Current 3D printer for a computer club?

Discussion in 'Hobby Engineering' started by Agg, Feb 3, 2014.

  1. Agg

    Agg Lord of the Pings

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    A friend of mine runs a "community technology centre" and is always looking for ideas. I casually mentioned 3D printers and he's really run with the concept and has ideas of printing bits for local RC clubs and making souvenirs and stuff (being aware of the timeframes and expense involved). Anyway, I haven't been keeping up with things in too much detail, but he wants some pointers as to which units he should be considering.

    Soooo.. what's the current state of things? Are there a couple of major players to choose between? Or is it still very much DIY? What would be a realistic budget for him to put to his club board?
     
  2. SLATYE

    SLATYE SLATYE, not SLAYTE

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    As far as I can tell, the options are basically:

    Cheap printers (under $500) - questionable reliability, questionable availability, some potentially nice ones on the horizon. Good if you really enjoy tinkering, not so good if you're expecting something that just works. Examples include the Makibox (got one of these, waiting for replacement parts), PrintrBot, Peachy (funding this but not available yet), and the many RepRap derivatives.


    Mid-range printers ($1000ish to $5000ish) - more or less commercial options. The Makerbot ones (now owned by Stratasys) are probably the most common ones you'd see around. There's also the Ultimaker and the Up! that I can think of. These are generally more refined versions of the cheap ones - so what you're paying for is somewhat better performance and much better reliability. There's also the Form1, which looks to be a great printer but isn't available for order just yet.


    High-end printers - stuff like the Stratasys uPrint line. These tend to be further refined and with handy features added. In particular, the uPrint can do a soluble support material that allows for much more complex objects. On the other hand, they're not cheap and they tend to require consumables to be bought from the manufacturer.


    For a community printer, I'd suggest not buying a cheap printer. Great for a hobbyist that quickly learns to deal with the various quirks, but for community use it'll just be annoying. The high-end ones are great but can be very expensive to run (mostly because their abilities mean that people print horribly complex jobs on them) and obviously setup cost is high.

    That leaves the mid-range ones as a decent option. These are still capable of doing very nice parts, but they tend to be functional rather than beautiful - and when designing them you do have to pay attention to the printer's limitations.
     
  3. aXis

    aXis Member

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    I've got one of the cheap printers ($500 solidoodle) and can confirm Slayte's opinion on the cheap end. I've got it working generally OK now but there was a lot of failed prints and it took a fair bit of tinkering to get improvements.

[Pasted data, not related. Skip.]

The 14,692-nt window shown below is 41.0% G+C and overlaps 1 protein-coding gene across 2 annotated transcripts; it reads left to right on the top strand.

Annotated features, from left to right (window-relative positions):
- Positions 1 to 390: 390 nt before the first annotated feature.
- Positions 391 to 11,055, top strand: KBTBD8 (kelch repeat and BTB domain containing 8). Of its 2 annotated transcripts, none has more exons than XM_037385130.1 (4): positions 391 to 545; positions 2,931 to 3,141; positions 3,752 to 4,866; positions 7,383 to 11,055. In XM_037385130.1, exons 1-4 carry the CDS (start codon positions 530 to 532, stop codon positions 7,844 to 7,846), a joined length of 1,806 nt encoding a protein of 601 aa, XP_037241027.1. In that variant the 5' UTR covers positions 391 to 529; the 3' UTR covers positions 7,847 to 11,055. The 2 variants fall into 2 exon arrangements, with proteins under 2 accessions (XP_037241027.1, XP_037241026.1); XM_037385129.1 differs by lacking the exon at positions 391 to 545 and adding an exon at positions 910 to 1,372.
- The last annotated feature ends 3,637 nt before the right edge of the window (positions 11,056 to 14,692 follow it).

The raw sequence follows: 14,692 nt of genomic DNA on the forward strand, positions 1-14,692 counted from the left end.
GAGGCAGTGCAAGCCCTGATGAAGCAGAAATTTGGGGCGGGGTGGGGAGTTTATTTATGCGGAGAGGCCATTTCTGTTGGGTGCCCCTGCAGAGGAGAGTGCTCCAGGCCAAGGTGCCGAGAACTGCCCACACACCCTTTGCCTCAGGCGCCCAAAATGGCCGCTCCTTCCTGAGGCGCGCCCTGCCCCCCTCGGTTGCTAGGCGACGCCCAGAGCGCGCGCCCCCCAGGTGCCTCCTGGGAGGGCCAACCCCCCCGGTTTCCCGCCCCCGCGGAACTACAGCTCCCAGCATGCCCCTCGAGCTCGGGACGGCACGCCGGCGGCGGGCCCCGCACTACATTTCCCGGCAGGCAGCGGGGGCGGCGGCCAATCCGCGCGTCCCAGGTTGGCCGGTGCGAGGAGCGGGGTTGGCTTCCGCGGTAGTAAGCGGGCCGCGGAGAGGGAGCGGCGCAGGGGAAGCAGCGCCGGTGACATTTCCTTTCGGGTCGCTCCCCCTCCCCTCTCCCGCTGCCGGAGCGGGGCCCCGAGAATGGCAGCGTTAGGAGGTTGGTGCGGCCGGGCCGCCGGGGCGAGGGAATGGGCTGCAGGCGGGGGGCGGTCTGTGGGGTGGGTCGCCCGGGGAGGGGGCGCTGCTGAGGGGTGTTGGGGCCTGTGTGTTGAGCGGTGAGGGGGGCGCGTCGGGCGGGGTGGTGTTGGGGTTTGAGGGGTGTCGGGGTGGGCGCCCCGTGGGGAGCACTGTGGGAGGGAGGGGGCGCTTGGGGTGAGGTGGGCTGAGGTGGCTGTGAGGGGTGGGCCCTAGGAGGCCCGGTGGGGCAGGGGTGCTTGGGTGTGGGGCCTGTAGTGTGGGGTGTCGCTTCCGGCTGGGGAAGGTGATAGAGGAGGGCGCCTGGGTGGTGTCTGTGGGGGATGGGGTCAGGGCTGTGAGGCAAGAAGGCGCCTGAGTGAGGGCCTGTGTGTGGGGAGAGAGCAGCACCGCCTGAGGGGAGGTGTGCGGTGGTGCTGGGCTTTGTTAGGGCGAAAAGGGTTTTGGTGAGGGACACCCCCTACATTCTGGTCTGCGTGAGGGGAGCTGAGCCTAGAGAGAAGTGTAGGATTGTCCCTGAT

Print times will be a big issue for most clubs and you might find they'd only get 1 or 2 large prints per day (eg 8 cm cube), or max 10 small ones (eg 3cm cube).
     
  4. Betzie

    Betzie Member

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    A while ago I was looking at what desktop options were out there and by far the best was the bitsforbytes 3000, looks like it is now discontinued.

    http://cubify.com/legacy/

    They were about $3000 delivered from the UK assembled and had the largest print area of the sub $8000 range, they also did a teaching edition and they were significantly cheaper if you built them yourself.

    They seem to have been bought out by http://www.3dsystems.com/au/3d-printers/personal/overview

    The above probably doesn't help much but if you can find one of the bfb 3000 on ebay or the like it might be a good option.
     
  5. RyoSaeba

    RyoSaeba Member

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    Seen a review of the Form1 from some guy who got it from the kickstart project. The details of it is much better compared to cheaper ones like makerbots and pretty much anything that uses the same tech as makerbots. However it's costlier in comparison.
     
  6. Billzilla

    Billzilla Member

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    I reckon get an UP. I've been using mine for a year or two and it's been pretty darn good.
     
  7. PureFire

    PureFire Member

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    For those that already have a 3d printer, can you post some pics of your best results.
     
  8. Billzilla

    Billzilla Member

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    For some reason I find it really difficult to get a good photo of anything I print. They come out much nicer than the photos look.
    But here's the saucer section of the Enterprise being printed. It was large enough so that I had to turn it 45° to fit it on the print platform.

    [​IMG]
     

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